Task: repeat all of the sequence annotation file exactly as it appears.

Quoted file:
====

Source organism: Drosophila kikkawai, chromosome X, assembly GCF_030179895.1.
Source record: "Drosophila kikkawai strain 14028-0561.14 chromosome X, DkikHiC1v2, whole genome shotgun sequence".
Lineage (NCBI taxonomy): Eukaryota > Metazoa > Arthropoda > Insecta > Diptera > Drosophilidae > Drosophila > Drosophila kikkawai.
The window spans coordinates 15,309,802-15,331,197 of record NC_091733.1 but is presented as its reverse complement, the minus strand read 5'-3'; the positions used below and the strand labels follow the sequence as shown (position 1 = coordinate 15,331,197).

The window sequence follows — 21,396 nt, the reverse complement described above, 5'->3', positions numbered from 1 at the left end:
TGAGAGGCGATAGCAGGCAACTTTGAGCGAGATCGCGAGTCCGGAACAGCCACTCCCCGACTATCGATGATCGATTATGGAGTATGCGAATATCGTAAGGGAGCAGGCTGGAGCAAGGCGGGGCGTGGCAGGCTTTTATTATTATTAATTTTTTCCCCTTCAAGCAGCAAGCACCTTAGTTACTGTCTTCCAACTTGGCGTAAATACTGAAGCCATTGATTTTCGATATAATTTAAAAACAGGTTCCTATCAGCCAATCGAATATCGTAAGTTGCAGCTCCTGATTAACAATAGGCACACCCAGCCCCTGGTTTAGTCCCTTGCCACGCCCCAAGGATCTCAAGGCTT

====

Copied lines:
Source organism: Drosophila kikkawai, chromosome X, assembly GCF_030179895.1.
Source record: "Drosophila kikkawai strain 14028-0561.14 chromosome X, DkikHiC1v2, whole genome shotgun sequence".
Lineage (NCBI taxonomy): Eukaryota > Metazoa > Arthropoda > Insecta > Diptera > Drosophilidae > Drosophila > Drosophila kikkawai.
The window spans coordinates 15,309,802-15,331,197 of record NC_091733.1 but is presented as its reverse complement, the minus strand read 5'-3'; the positions used below and the strand labels follow the sequence as shown (position 1 = coordinate 15,331,197).

The window sequence follows — 21,396 nt, the reverse complement described above, 5'->3', positions numbered from 1 at the left end:
TGAGAGGCGATAGCAGGCAACTTTGAGCGAGATCGCGAGTCCGGAACAGCCACTCCCCGACTATCGATGATCGATTATGGAGTATGCGAATATCGTAAGGGAGCAGGCTGGAGCAAGGCGGGGCGTGGCAGGCTTTTATTATTATTAATTTTTTCCCCTTCAAGCAGCAAGCACCTTAGTTACTGTCTTCCAACTTGGCGTAAATACTGAAGCCATTGATTTTCGATATAATTTAAAAACAGGTTCCTATCAGCCAATCGAATATCGTAAGTTGCAGCTCCTGATTAACAATAGGCACACCCAGCCCCTGGTTTAGTCCCTTGCCACGCCCCAAGGATCTCAAGGCTT